Phishing Attacks on Employees Increased During the Pandemic In 70% Of Organisations


A Sophos report, Phishing Insights, 2021, has revealed that phishing attacks targeting organisations ramped up considerably during the pandemic, as millions of home-working employees became a prime target for adversaries.

The vast majority (70%) of Australian IT teams said the number of phishing emails hitting their employees increased during 2020, with central government experiencing the highest increase (77%).

Other highlight findings from the research include:

  1. IT professionals can’t agree on a single definition of phishing. The most common understanding of phishing, selected by 57% of respondents, is “emails that falsely claim to be from a legitimate organisation, usually combined with a threat or request for information.” Forty-six percent consider Business Email Compromise (BEC) attacks to be phishing, and more than one-third (36%) think threadjacking (when attackers insert themselves into a legitimate email thread as part of an attack) is phishing.
  2. Most (90%) organisations run cybersecurity awareness programs to address phishing. However, in the light of the survey results, phishing awareness and education programs need to consider the wide range of perceived phishing definitions and include training for non-technical employees that explain the different facets of phishing and email attacks in general.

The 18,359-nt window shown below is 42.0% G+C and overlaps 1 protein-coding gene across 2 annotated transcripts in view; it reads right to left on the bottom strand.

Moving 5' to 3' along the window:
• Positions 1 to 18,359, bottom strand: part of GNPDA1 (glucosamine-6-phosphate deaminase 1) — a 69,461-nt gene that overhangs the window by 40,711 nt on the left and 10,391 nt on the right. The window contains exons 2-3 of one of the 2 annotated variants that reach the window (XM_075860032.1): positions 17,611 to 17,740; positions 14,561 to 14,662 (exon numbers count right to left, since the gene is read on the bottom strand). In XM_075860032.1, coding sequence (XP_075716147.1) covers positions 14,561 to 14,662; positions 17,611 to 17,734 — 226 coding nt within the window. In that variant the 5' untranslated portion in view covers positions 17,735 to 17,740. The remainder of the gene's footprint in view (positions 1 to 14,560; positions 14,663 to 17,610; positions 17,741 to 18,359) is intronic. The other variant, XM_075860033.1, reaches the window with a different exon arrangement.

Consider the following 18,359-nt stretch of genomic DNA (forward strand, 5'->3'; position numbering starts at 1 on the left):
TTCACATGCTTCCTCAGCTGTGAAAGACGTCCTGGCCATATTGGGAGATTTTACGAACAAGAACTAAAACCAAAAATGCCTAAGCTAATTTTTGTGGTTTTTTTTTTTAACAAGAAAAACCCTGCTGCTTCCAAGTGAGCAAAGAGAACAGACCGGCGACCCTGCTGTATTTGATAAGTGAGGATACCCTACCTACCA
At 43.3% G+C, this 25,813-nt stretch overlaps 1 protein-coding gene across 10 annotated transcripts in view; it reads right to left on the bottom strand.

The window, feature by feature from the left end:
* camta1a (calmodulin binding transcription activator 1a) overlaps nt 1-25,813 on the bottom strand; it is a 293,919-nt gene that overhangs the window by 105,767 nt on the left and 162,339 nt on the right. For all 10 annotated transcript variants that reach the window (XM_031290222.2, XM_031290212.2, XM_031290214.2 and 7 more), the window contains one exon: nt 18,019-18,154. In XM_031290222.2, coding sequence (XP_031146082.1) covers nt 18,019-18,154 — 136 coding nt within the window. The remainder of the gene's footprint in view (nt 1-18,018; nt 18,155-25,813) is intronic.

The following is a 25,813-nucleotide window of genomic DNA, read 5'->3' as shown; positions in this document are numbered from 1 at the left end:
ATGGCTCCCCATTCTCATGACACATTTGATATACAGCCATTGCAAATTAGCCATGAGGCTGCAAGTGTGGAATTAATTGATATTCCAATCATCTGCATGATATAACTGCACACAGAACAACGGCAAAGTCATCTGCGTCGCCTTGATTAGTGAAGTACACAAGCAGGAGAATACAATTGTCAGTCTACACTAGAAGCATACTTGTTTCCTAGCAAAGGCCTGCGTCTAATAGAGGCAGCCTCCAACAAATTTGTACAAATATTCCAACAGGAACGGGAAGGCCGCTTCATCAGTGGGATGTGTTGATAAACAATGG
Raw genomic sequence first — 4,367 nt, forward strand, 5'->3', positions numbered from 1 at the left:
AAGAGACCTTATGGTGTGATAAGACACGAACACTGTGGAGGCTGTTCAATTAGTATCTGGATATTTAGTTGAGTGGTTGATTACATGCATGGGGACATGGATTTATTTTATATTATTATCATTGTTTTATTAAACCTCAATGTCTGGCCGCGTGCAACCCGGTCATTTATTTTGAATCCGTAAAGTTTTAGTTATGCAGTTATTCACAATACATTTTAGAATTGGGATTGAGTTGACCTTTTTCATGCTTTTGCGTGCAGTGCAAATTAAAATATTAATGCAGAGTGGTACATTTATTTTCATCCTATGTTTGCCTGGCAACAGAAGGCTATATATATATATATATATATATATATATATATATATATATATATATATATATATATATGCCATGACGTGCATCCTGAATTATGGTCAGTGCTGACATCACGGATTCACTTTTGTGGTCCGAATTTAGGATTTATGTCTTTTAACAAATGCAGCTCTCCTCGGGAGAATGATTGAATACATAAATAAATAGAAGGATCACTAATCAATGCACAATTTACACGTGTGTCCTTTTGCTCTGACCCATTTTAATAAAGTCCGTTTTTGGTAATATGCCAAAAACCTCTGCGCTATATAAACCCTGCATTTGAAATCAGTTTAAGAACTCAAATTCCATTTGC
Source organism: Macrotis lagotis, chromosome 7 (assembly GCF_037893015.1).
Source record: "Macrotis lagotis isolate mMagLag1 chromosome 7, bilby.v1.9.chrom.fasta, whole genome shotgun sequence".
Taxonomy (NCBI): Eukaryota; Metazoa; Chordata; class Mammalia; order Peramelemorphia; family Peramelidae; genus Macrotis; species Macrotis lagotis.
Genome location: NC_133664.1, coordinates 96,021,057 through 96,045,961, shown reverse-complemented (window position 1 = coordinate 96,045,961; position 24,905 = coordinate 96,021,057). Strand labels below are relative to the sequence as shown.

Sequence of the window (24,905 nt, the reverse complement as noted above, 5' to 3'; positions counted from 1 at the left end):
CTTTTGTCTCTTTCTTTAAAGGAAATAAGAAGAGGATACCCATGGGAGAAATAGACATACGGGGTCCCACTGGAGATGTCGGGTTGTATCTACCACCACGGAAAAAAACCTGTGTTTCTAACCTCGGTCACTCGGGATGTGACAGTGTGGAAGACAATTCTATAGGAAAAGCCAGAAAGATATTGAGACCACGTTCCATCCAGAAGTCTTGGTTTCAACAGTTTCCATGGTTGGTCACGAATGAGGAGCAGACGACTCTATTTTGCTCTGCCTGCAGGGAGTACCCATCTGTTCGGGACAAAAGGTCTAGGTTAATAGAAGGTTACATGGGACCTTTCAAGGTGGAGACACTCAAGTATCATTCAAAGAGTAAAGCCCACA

“Phishing has been around for over 25 years and remains an effective cyberattack technique. One of the reasons for its success is its ability to continuously evolve and diversify, tailoring attacks to topical issues or concerns, such as the pandemic, and playing on human emotions and trust.” Chester Wisniewski, principal research scientist at Sophos said.

“The temptation for organisations can be to see phishing attacks as a relatively low-level threat, but that underestimates their power. Phishing is often the first step in a complex, multi-stage attack. According to Sophos Rapid Response, attackers frequently use phishing emails to trick users into installing malware or sharing credentials that provide access to the corporate network. The team has seen at first-hand how a seemingly innocuous email can ultimately lead to a multi-million-dollar ransomware attack. Cryptojacking, data – and even financial – theft are all potential outcomes after a phishing attack has opened a door for adversaries. The ideal would be to prevent phishing emails from ever reaching their intended recipient. Effective email security solutions can go a long way towards achieving this, but this should be complemented by alert and primed employees who are able to spot and report suspicious messages before they get any further.” said Wisniewski.

Read full report here.